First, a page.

Body fat is not created equal in terms of its health risks, and visceral fat is regarded as the most dangerous as it wraps around internal organs.
In contrast to subcutaneous fat, which sits just below the surface of the skin, the proximity of visceral fat to internal organs can lead to metabolic disease, insulin resistance, and an increased risk of death.
Numerous studies have touted the health benefits of following low-carb diet, which generally consists of the following:
- Strong vegetable intake
- Modest increase in fat intake from natural sources
- Moderate protein intake
- Low reliance upon processed food, sugar and grains
It has been shown to ward off a wide-range of health complications, and is increasingly recommended for people with type 2 diabetes to help them manage their blood sugar levels.
In addition a low-carb diet has been shown to aid weight loss, and the ketogenic diet, which is a very low-carb diet that involves cutting back on carbs and replacing them with fat, has been shown to combat harmful visceral fat.
A study including 28 overweight and obese adults found that those who followed a ketogenic diet lost more fat, especially visceral fat, than people following a low-fat diet.
Key components of a keto diet include:
- Low-Carb Vegetables
- Meat and Poultry
- Coconut Oil
- Plain Greek Yogurt and Cottage Cheese.
Notably, avocados and keto-friendly vegetables such as Brussels sprouts are high in soluble – a type of fibre that easily dissolves in water and is broken down into a gel-like substance in the gut.
And soluble fibres have been shown to deal an effective blow to visceral fat, with one study in particular demonstrating weight-loss benefits of upping insoluble fibre-intake.
The study, published journal Obesity, suggested the best defence against visceral fat is to eat more soluble fibre from vegetables, fruit and beans, and engage in moderate activity.
The study found that for every 10-gram increase in soluble fibre eaten per day, visceral fat was reduced by 3.7 percent over five years. In addition, increased moderate activity resulted in a 7.4 percent decrease in the rate of visceral fat accumulation over the same time period.
“We know that a higher rate of visceral fat is associated with high blood pressure, diabetes and fatty liver disease,” said Kristen Hairston, M.D., assistant professor of internal medicine at Wake Forest Baptist and lead researcher on the study.
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They added: “Our study found that making a few simple changes can have a big health impact.”
Ten grams of soluble fibre can be achieved by eating two small apples, one cup of green peas and one-half cup of pinto beans; moderate activity means exercising vigorously for 30 minutes, two to four times a week, Hairston added.
In the longitudinal study, published in the June 16 online issue of the journal Obesity, researchers examined whether lifestyle factors, such as diet and frequency of exercise, were associated with a five-year change in abdominal fat of African Americans and Hispanic Americans – populations at a disproportionately higher risk for developing high blood pressure and diabetes and accumulating visceral fat.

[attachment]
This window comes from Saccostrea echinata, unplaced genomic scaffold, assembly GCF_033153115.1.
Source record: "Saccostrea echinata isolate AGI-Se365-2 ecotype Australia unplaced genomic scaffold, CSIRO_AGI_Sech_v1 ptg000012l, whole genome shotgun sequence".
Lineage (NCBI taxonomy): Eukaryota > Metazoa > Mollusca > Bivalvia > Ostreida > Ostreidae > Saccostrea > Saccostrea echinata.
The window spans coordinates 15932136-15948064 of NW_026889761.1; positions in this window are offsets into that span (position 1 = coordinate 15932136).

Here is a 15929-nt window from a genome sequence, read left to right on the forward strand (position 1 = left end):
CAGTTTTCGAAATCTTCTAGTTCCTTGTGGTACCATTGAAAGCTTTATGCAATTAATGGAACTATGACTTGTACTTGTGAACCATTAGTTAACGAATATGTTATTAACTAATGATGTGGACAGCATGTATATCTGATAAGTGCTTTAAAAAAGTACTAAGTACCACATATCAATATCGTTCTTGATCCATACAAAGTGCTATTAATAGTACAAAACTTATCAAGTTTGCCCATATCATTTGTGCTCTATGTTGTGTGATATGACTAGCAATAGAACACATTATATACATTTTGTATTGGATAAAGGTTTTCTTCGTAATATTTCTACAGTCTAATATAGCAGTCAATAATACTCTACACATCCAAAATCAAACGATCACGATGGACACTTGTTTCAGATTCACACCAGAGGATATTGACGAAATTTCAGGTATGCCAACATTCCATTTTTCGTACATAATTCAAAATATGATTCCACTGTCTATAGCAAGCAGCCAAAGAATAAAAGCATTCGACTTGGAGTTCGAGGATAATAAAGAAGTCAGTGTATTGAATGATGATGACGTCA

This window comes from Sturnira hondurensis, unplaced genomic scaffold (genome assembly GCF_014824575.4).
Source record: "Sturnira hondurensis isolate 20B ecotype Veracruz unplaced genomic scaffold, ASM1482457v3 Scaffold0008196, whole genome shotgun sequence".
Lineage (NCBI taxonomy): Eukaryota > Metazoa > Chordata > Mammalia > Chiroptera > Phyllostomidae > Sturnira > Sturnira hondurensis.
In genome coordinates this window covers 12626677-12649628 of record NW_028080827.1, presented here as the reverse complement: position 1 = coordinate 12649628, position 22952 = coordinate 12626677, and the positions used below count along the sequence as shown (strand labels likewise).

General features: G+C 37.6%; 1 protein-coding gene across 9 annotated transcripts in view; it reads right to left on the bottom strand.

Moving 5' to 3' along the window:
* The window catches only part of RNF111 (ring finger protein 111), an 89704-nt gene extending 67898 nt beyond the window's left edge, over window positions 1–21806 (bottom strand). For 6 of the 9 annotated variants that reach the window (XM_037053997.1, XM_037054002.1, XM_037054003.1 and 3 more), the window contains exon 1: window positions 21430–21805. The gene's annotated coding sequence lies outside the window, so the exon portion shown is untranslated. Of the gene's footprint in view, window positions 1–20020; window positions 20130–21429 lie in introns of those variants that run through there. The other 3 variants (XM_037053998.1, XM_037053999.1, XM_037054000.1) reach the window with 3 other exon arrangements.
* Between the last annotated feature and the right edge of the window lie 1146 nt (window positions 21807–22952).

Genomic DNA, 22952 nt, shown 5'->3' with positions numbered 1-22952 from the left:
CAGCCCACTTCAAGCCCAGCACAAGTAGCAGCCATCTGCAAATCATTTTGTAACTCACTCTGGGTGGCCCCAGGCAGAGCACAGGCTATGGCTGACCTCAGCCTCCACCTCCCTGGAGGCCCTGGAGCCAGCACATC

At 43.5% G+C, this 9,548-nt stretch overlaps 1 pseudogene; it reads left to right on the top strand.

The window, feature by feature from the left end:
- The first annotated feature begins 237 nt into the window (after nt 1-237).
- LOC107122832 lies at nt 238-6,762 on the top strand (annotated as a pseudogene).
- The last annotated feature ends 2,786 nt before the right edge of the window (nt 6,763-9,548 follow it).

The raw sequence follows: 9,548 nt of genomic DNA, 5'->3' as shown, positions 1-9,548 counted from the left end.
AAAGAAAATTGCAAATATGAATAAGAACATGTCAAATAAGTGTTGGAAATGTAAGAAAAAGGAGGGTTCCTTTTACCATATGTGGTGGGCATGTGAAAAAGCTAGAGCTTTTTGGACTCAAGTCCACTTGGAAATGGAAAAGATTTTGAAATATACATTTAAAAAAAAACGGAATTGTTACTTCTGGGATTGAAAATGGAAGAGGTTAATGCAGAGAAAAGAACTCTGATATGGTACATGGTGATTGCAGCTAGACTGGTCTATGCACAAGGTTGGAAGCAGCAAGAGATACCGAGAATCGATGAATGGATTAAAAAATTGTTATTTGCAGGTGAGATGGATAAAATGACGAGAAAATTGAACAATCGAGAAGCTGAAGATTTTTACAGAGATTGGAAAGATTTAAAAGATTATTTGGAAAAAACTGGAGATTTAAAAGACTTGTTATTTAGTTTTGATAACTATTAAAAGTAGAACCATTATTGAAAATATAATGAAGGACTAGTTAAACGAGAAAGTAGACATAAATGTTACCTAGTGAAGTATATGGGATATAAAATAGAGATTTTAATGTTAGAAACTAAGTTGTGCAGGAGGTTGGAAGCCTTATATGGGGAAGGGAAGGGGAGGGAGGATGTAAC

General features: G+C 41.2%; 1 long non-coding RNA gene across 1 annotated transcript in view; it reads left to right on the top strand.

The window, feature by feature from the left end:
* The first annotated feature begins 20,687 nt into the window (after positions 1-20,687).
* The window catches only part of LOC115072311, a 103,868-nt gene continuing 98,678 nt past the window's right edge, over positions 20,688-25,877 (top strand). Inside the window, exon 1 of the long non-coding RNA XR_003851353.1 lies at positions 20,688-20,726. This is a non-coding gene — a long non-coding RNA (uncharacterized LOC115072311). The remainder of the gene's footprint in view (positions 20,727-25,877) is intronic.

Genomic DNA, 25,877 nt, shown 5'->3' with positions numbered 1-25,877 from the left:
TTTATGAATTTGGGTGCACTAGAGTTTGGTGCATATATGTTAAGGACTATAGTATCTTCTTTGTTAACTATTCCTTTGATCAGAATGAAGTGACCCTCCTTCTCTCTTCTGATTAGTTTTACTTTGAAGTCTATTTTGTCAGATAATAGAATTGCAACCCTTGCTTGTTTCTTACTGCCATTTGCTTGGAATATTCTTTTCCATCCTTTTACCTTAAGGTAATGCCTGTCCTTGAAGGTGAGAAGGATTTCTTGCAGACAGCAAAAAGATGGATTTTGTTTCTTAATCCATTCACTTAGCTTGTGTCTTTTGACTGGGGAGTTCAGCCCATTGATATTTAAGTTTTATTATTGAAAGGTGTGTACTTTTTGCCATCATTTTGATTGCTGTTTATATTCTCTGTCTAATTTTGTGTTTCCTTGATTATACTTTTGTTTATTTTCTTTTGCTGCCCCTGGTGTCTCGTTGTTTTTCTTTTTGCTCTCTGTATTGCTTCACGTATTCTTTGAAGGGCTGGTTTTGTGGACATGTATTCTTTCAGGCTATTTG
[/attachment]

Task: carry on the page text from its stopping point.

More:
At the beginning of the study, which involved 1,114 people, the participants were given a physical exam, an extensive questionnaire on lifestyle issues, and a CT scan, the only accurate way to measure how much subcutaneous and visceral fat the participants had. Five years later, the exact same process was repeated.
Researchers found that increased soluble fibre intake was associated with a decreased rate of accumulated visceral fat, but not subcutaneous fat.
“There is mounting evidence that eating more soluble fiber and increasing exercise reduces visceral or belly fat, although we still don’t know how it works,” Hairston said.
Adding: ”Although the fibre-obesity relationship has been extensively studied, the relationship between fibre and specific fat deposits has not. Our study is valuable because it provides specific information on how dietary fibre, especially soluble fibre, may affect weight accumulation through abdominal fat deposits.”
How much exercise should you do to combat visceral fat?
According to Harvard Health, engaging in at least 30 minutes of moderate-intensity exercise per day could help to target the harmful fat.
Studies single out aerobic exercise as the best type to beat the fat, for example, an analysis of 15 studies in 852 people compared how well different types of exercise reduced visceral fat without dieting.
For example, an analysis of 15 studies in 852 people compared how well different types of exercise reduced visceral fat without dieting.
The analysis suggested that combining regular aerobic exercise with a healthy diet is more effective at targeting visceral fat than doing either one alone.
Examples of aerobic exercises include:
- Brisk walking
- Water aerobics
- Riding a bike on level ground or with few hills
- Doubles tennis
- Pushing a lawn mower